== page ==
Environmental Devastation in Tibet
The Tibetan Plateau is the largest and highest plateau
in the world. It sustains a unique, yet fragile high altitude eco-system
much of which remains unspoiled due to its remoteness and inaccessibility.
However, human impact is now taking an unprecedented and devastating toll
on the natural resources - the wildlife, forests, grazing lands, rivers
and mineral resources are now at a point where they may never recover.
Pre-1950 travelers in Tibet compared it to East Africa,
so vast were the herds of large mammals. Today, the herds are all but
vanished, wiped out mainly by Chinese soldiers shooting automatic weapons
from trucks in the 1960s. Poaching by Tibetans and Chinese continues,
threatening the survival of some species. One Tibetan nomad told Dr. George
Schaller, the foremost Western specialist on Tibetan mammals, "If the
officials obey the law and stop hunting, we will too."
Forests in Tibet are the third largest in China's present
day borders and government lumber operations are cutting at an unprecedented
rate. Reforestation is neglected and ineffective, leaving hillsides vulnerable
to erosion. Rapid and widespread deforestation has life-threatening consequences
for the hundreds of millions who live in the flood plains of the major
rivers of Southeast Asia, many of which have their headwaters in Tibet.
Clear-cutting also threatens the habitat of Tibet's other residents -
the rare giant panda, golden monkey, and over 5,000 plant species unique
to the planet.
The northern Tibetan Plateau was home to China's "Los
Alamos," - its primary nuclear weapons research and development plant,
and nuclear weapons were first stationed in northern Tibet in 1972. Today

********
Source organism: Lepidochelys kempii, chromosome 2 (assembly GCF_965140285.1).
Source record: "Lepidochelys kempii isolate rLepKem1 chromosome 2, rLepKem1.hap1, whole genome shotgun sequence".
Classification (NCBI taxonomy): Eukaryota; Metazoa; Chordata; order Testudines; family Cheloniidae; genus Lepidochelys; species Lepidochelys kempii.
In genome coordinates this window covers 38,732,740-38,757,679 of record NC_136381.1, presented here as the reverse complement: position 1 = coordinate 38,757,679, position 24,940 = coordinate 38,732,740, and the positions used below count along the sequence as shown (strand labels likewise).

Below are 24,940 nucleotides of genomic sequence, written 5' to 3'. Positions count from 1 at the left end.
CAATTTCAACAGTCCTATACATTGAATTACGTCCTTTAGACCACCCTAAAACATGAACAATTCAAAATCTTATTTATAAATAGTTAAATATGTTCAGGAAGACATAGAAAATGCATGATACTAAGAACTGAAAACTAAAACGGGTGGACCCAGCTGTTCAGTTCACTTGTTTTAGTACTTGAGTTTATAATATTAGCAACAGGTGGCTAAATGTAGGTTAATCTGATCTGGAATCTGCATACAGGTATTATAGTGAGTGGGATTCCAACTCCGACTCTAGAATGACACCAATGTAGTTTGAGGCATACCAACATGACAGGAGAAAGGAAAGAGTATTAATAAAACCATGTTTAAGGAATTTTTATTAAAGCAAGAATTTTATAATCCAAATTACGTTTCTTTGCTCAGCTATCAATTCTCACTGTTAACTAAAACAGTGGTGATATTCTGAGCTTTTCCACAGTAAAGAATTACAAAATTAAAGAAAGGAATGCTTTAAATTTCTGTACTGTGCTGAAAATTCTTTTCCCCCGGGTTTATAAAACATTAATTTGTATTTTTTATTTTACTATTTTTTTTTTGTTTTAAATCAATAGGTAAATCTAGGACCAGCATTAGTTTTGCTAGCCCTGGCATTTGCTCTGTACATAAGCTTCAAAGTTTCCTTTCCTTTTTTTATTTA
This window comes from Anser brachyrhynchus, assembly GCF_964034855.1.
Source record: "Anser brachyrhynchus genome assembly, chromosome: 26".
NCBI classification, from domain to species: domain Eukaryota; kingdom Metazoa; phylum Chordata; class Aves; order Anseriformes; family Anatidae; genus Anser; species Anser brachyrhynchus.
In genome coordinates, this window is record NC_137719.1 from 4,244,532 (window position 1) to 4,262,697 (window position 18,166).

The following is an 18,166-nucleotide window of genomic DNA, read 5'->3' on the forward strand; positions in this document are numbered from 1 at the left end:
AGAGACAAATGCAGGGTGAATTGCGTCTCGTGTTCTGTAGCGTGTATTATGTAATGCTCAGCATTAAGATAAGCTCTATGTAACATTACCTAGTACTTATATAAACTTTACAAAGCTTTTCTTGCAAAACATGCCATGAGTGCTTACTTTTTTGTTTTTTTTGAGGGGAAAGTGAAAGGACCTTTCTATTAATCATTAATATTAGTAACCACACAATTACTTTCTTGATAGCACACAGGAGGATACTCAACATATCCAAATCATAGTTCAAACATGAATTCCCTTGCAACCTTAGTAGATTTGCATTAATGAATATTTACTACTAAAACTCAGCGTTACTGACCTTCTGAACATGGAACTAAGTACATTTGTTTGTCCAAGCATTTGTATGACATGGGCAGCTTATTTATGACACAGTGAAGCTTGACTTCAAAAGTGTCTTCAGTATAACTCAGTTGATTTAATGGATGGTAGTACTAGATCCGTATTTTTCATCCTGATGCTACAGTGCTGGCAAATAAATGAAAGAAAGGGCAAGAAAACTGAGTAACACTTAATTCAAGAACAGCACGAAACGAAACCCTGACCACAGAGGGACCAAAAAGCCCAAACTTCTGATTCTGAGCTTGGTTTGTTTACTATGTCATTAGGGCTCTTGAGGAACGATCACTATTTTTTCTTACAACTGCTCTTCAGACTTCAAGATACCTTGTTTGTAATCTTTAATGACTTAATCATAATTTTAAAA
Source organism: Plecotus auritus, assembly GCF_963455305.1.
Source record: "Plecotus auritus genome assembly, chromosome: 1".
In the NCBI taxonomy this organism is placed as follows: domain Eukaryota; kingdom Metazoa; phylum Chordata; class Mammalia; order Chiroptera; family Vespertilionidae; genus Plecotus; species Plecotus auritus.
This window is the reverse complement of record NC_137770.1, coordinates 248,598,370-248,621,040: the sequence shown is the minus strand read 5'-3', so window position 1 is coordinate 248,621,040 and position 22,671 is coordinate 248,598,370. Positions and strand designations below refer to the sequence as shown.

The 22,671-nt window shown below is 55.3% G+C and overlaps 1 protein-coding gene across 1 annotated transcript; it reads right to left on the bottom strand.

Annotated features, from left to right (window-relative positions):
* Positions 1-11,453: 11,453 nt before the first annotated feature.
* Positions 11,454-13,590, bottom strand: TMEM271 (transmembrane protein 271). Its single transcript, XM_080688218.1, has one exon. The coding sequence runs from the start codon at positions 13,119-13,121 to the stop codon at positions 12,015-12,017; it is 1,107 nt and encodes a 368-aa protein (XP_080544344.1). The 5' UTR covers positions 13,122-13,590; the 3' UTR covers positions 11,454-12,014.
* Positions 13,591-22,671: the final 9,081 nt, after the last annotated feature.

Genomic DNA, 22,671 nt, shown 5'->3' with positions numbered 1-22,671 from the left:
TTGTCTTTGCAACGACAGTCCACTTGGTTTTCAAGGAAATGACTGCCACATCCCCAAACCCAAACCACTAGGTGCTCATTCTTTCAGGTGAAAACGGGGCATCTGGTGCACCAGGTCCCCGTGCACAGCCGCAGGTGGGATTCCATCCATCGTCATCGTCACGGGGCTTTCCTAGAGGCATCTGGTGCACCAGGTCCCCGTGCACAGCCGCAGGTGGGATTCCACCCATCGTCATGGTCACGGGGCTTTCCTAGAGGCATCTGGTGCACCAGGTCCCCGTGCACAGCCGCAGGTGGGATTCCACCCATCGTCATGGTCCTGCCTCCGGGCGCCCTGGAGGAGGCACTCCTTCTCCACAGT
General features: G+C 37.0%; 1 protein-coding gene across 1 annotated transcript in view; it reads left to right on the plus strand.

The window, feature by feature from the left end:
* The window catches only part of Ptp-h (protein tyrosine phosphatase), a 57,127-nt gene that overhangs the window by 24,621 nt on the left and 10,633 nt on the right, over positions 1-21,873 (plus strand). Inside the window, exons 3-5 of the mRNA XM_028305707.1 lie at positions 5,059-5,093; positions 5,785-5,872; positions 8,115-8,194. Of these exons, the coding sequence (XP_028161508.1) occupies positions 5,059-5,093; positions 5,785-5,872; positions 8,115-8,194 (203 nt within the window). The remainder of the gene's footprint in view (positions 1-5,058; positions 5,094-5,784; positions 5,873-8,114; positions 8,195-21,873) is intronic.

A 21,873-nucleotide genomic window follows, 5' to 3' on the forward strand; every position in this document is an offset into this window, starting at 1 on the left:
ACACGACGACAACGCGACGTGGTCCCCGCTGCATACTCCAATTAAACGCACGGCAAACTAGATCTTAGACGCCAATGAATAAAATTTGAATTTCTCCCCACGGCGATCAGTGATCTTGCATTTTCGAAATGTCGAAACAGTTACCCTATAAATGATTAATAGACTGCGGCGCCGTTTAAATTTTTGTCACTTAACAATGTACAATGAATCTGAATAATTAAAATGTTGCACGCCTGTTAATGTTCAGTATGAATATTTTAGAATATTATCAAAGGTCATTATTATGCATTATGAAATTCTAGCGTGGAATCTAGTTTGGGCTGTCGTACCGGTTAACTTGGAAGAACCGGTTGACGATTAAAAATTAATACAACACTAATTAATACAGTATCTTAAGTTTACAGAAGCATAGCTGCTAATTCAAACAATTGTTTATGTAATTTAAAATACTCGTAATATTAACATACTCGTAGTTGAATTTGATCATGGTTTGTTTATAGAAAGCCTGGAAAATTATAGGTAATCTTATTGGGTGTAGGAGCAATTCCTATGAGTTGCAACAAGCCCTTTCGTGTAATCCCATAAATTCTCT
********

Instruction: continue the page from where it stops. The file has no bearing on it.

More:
there are at least 3 or 4 nuclear missile launch sites in Tibet housing
an unknown number of warheads. Nuclear waste from the research facility
is feared to be dumped on the nearby plains where Tibetan nomads allege
they have suffered illness and death from
strange diseases consistent with radiation sickness. ICT's ground-breaking
report Nuclear Tibet, addresses this troublesome area.
Government-encouraged population migration into the northern
Tibetan plateau, now under control of Qinghai Province, has caused massive
and irreparable environmental damage to huge tracts of fragile tableland.
Experts attribute the deterioration to overgrazing, irrational land reclamation,
and wanton denudation of surface vegetation.
Large-scale agricultural development projects are now
being carried out in Tibet which are disrupting traditional practices
and the ecological balance maintained by farmers for centuries. Motivated
by the need to feed the growing Chinese population in Tibet and reduce
the costly wheat imports, the projects may ultimately harm Tibetans more
than help them. One of the projects, which is funded by the United Nations
World Food Program , employs hundreds of Chinese and few Tibetans and
is opposed by local Tibetans, ICT and other Tibetan organizations.
Natural Resource Extraction
The extraction of minerals and wood from Tibetan regions
is largely done by, or at the direction of, newly arrived Chinese workers
and administrators. Some meager benefit may accrue to local Tibetans,
but more often than not, the land is left despoiled and traditional Tibetan
livelihoods disrupted. Moreover, roads built to access uncut forests or
untapped minerals usually result in an increase in local Chinese government
administrators who may then assume more control over the local monastery,
probably leading to greater restrictions on religious freedom. Implementation
of family planning
policies m y also increase, which could involve coercive
Hydro-electric Construction Projects
China has plans to build dozens of hydro-electric dams
on Tibet's rivers and export the electricity to Chinese cities such as
Chengdu, Xining, Lanzhou and Xian. The most heated environmental issue
in Tibet may be a hydro-electric construction project on Yamdrok Tso,
a sacred lake between Lhasa and Shigatse. A correspondent for The Independent
wrote, "environmentalists fear this giant project will create one of China'sworst
ecological disasters of the 21st century."
Courtesy of International Canpaign for Tibet. For more
information contact them at www.savetibet.org